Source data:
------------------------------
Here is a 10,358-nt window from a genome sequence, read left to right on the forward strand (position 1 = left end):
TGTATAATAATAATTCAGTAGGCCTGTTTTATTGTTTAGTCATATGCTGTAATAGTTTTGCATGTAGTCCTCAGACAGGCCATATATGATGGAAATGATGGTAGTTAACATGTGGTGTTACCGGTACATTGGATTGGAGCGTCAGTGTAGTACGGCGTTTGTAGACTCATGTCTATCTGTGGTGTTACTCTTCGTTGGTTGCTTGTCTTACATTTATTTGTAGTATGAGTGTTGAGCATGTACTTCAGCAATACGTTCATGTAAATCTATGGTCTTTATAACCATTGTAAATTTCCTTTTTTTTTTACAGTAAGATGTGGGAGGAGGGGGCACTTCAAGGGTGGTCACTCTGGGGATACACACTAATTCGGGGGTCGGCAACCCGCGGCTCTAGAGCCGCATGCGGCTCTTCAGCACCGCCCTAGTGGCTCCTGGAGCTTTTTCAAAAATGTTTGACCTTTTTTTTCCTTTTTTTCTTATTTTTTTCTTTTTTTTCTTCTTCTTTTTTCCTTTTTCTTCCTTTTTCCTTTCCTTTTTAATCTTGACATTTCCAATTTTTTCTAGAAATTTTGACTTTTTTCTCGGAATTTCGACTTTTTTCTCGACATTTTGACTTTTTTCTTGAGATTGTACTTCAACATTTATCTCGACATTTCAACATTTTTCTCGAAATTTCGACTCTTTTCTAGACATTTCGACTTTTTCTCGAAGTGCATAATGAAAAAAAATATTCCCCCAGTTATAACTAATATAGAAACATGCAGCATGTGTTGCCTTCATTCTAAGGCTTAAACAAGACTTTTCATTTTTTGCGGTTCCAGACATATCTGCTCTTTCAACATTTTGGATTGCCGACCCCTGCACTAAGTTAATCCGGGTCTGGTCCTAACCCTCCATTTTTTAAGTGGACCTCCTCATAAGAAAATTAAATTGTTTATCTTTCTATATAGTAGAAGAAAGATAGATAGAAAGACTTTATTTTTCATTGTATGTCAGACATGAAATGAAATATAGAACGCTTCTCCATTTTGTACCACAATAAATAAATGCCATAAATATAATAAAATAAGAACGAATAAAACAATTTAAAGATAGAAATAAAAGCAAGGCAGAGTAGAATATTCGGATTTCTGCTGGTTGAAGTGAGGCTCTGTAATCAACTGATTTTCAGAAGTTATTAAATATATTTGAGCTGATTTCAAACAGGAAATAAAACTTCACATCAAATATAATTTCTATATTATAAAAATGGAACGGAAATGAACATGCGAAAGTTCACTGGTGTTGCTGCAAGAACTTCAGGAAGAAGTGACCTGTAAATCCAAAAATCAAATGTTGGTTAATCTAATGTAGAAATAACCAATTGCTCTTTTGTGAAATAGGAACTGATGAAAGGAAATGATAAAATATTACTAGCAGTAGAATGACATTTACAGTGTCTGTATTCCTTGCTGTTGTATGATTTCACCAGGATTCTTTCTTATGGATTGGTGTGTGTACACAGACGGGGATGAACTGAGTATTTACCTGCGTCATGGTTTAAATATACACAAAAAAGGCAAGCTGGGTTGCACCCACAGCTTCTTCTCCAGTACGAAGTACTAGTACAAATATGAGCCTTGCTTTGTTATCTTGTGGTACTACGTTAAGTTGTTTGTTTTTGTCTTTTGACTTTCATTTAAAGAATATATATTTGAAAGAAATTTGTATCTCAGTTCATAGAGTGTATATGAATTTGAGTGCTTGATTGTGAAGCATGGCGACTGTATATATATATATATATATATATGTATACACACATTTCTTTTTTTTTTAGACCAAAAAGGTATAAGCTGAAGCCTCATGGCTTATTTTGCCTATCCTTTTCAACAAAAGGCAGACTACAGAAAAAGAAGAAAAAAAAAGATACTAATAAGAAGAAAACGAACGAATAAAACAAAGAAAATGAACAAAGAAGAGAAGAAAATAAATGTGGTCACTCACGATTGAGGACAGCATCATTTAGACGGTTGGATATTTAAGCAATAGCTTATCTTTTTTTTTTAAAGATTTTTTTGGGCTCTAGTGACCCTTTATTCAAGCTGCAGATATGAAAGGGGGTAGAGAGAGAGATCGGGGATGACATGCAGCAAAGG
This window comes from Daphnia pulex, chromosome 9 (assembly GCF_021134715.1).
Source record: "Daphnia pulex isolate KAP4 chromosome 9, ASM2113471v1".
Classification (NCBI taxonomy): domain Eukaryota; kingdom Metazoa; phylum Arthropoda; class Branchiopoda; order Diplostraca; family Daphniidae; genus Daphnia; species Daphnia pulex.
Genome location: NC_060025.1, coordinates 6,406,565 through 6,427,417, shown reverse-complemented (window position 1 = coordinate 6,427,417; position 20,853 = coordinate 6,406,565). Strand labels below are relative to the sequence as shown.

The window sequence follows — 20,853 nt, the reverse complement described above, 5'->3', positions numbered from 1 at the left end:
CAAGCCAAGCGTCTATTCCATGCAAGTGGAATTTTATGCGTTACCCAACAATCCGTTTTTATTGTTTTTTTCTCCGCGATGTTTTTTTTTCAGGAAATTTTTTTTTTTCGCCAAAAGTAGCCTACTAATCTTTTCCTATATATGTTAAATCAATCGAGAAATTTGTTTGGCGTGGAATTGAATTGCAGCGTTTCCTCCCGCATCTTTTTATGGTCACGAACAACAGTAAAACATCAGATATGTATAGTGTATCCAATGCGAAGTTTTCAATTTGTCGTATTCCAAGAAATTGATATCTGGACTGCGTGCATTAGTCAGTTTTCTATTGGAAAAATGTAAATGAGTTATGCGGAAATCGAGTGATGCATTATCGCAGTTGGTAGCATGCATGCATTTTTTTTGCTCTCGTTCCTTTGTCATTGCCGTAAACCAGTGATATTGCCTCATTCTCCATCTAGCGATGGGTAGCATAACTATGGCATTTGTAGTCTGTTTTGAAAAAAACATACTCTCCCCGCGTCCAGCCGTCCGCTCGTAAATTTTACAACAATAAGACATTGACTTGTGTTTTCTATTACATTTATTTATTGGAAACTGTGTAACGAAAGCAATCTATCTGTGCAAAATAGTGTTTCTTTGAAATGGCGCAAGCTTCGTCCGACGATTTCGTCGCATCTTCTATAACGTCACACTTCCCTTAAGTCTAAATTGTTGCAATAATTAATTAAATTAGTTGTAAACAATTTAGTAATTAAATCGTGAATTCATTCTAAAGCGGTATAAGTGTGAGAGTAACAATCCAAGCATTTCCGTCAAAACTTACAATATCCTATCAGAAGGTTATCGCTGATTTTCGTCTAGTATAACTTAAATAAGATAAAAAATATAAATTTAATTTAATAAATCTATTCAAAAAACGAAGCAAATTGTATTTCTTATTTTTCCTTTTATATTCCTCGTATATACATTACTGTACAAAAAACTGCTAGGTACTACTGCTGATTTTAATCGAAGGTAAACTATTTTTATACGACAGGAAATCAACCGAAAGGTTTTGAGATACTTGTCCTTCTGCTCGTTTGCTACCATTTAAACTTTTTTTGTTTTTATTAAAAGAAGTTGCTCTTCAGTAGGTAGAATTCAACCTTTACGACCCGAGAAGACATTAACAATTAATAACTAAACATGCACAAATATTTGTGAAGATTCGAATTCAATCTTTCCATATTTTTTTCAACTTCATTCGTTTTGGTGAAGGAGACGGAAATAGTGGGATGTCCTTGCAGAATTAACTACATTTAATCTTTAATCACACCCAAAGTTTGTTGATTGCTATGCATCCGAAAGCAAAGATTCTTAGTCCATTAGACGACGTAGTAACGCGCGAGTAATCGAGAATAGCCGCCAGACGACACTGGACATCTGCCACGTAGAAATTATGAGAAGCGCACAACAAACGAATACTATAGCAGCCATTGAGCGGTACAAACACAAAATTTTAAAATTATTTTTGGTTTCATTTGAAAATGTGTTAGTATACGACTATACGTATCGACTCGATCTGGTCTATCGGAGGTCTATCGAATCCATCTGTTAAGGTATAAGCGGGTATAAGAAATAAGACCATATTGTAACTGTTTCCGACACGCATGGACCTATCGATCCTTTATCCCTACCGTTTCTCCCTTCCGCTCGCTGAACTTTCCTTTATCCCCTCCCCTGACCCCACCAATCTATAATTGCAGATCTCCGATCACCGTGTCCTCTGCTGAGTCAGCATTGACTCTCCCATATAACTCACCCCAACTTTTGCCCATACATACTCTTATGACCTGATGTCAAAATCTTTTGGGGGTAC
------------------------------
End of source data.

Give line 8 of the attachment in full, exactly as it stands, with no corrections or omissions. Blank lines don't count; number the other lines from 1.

CAAGCCAAGCGTCTATTCCATGCAAGTGGAATTTTATGCGTTACCCAACAATCCGTTTTTATTGTTTTTTTCTCCGCGATGTTTTTTTTTCAGGAAATTTTTTTTTTTCGCCAAAAGTAGCCTACTAATCTTTTCCTATATATGTTAAATCAATCGAGAAATTTGTTTGGCGTGGAATTGAATTGCAGCGTTTCCTCCCGCATCTTTTTATGGTCACGAACAACAGTAAAACATCAGATATGTATAGTGTATCCAATGCGAAGTTTTCAATTTGTCGTATTCCAAGAAATTGATATCTGGACTGCGTGCATTAGTCAGTTTTCTATTGGAAAAATGTAAATGAGTTATGCGGAAATCGAGTGATGCATTATCGCAGTTGGTAGCATGCATGCATTTTTTTTGCTCTCGTTCCTTTGTCATTGCCGTAAACCAGTGATATTGCCTCATTCTCCATCTAGCGATGGGTAGCATAACTATGGCATTTGTAGTCTGTTTTGAAAAAAACATACTCTCCCCGCGTCCAGCCGTCCGCTCGTAAATTTTACAACAATAAGACATTGACTTGTGTTTTCTATTACATTTATTTATTGGAAACTGTGTAACGAAAGCAATCTATCTGTGCAAAATAGTGTTTCTTTGAAATGGCGCAAGCTTCGTCCGACGATTTCGTCGCATCTTCTATAACGTCACACTTCCCTTAAGTCTAAATTGTTGCAATAATTAATTAAATTAGTTGTAAACAATTTAGTAATTAAATCGTGAATTCATTCTAAAGCGGTATAAGTGTGAGAGTAACAATCCAAGCATTTCCGTCAAAACTTACAATATCCTATCAGAAGGTTATCGCTGATTTTCGTCTAGTATAACTTAAATAAGATAAAAAATATAAATTTAATTTAATAAATCTATTCAAAAAACGAAGCAAATTGTATTTCTTATTTTTCCTTTTATATTCCTCGTATATACATTACTGTACAAAAAACTGCTAGGTACTACTGCTGATTTTAATCGAAGGTAAACTATTTTTATACGACAGGAAATCAACCGAAAGGTTTTGAGATACTTGTCCTTCTGCTCGTTTGCTACCATTTAAACTTTTTTTGTTTTTATTAAAAGAAGTTGCTCTTCAGTAGGTAGAATTCAACCTTTACGACCCGAGAAGACATTAACAATTAATAACTAAACATGCACAAATATTTGTGAAGATTCGAATTCAATCTTTCCATATTTTTTTCAACTTCATTCGTTTTGGTGAAGGAGACGGAAATAGTGGGATGTCCTTGCAGAATTAACTACATTTAATCTTTAATCACACCCAAAGTTTGTTGATTGCTATGCATCCGAAAGCAAAGATTCTTAGTCCATTAGACGACGTAGTAACGCGCGAGTAATCGAGAATAGCCGCCAGACGACACTGGACATCTGCCACGTAGAAATTATGAGAAGCGCACAACAAACGAATACTATAGCAGCCATTGAGCGGTACAAACACAAAATTTTAAAATTATTTTTGGTTTCATTTGAAAATGTGTTAGTATACGACTATACGTATCGACTCGATCTGGTCTATCGGAGGTCTATCGAATCCATCTGTTAAGGTATAAGCGGGTATAAGAAATAAGACCATATTGTAACTGTTTCCGACACGCATGGACCTATCGATCCTTTATCCCTACCGTTTCTCCCTTCCGCTCGCTGAACTTTCCTTTATCCCCTCCCCTGACCCCACCAATCTATAATTGCAGATCTCCGATCACCGTGTCCTCTGCTGAGTCAGCATTGACTCTCCCATATAACTCACCCCAACTTTTGCCCATACATACTCTTATGACCTGATGTCAAAATCTTTTGGGGGTAC